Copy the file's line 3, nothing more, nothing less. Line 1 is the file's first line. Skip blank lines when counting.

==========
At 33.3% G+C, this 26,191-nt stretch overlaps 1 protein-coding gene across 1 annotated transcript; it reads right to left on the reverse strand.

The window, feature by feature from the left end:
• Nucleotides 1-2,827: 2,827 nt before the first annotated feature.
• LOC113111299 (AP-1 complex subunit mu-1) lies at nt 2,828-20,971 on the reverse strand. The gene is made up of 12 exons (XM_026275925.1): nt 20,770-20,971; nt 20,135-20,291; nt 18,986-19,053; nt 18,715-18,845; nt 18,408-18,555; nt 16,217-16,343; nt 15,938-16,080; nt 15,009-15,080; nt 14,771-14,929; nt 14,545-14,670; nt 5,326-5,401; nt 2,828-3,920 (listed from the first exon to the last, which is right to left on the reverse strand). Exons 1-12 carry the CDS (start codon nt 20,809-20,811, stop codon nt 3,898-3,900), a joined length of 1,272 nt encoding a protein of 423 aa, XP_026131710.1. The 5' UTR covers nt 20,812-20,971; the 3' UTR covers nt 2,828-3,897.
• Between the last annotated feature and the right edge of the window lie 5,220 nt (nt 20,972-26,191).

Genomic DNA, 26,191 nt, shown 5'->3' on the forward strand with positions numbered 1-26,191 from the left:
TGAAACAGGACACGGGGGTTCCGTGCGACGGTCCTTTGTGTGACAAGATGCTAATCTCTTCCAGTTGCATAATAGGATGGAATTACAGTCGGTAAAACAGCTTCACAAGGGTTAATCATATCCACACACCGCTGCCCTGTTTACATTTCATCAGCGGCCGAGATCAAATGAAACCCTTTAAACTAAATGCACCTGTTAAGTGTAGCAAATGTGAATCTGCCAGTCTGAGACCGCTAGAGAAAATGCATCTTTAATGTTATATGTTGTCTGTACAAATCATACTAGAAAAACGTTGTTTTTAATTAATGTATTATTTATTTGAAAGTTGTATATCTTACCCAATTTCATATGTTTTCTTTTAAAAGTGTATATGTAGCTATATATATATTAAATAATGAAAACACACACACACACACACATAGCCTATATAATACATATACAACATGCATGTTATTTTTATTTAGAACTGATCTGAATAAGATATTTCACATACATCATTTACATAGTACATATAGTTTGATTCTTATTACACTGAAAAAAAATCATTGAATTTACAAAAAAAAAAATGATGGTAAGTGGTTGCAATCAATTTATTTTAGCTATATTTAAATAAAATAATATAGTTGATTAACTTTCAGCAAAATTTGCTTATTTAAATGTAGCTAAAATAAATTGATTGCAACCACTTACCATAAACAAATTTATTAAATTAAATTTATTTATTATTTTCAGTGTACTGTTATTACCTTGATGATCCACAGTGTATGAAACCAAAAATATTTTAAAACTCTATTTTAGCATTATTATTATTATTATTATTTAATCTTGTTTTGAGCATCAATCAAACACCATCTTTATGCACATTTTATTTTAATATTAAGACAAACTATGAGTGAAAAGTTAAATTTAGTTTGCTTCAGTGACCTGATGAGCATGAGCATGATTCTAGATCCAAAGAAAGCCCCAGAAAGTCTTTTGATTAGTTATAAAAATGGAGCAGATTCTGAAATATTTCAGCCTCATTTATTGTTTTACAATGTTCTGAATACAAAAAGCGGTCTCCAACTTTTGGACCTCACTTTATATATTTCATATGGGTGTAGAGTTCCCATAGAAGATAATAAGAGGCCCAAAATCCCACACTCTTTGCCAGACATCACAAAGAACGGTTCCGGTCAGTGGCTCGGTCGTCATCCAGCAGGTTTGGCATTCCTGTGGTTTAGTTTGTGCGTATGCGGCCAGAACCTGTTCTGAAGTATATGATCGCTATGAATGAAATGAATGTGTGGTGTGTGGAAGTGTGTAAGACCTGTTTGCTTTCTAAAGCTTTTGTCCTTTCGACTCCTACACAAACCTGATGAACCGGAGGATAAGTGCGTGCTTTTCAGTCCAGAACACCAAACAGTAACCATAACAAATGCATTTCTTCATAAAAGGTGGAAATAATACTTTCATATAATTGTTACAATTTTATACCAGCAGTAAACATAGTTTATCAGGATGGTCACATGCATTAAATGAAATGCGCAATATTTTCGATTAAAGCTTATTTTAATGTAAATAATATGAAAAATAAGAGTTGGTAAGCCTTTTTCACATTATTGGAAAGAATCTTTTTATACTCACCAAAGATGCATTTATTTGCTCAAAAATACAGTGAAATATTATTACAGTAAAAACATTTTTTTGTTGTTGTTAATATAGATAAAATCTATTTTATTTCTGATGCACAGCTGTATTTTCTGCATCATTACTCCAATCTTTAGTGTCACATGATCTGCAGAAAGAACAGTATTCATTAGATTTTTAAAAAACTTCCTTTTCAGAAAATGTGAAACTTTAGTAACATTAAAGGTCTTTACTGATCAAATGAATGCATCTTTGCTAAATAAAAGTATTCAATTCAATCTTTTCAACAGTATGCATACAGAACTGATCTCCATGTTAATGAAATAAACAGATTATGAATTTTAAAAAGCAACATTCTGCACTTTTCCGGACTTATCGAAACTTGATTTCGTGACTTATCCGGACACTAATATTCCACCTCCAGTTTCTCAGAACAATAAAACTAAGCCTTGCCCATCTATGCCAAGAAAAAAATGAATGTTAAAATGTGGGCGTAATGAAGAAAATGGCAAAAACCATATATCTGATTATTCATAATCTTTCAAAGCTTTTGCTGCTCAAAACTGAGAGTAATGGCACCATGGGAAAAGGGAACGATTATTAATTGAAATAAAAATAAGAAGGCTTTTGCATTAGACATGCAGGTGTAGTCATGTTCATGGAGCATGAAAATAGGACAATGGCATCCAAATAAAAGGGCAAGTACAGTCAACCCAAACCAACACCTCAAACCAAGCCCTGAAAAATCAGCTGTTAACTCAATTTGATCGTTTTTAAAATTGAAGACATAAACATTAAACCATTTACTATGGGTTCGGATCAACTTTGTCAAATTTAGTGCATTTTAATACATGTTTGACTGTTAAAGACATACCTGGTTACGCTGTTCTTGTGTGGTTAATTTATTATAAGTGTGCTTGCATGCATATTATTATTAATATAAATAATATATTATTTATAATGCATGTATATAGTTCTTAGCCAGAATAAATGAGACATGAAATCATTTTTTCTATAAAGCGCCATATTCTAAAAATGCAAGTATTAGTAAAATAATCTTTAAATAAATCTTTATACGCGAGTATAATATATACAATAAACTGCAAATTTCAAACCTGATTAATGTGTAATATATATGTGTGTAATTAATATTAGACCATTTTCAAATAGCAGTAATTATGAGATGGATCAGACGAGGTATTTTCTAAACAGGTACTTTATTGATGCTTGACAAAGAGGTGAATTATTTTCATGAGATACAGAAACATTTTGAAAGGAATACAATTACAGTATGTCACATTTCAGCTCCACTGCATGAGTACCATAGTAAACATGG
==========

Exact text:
• Nucleotides 1-2,827: 2,827 nt before the first annotated feature.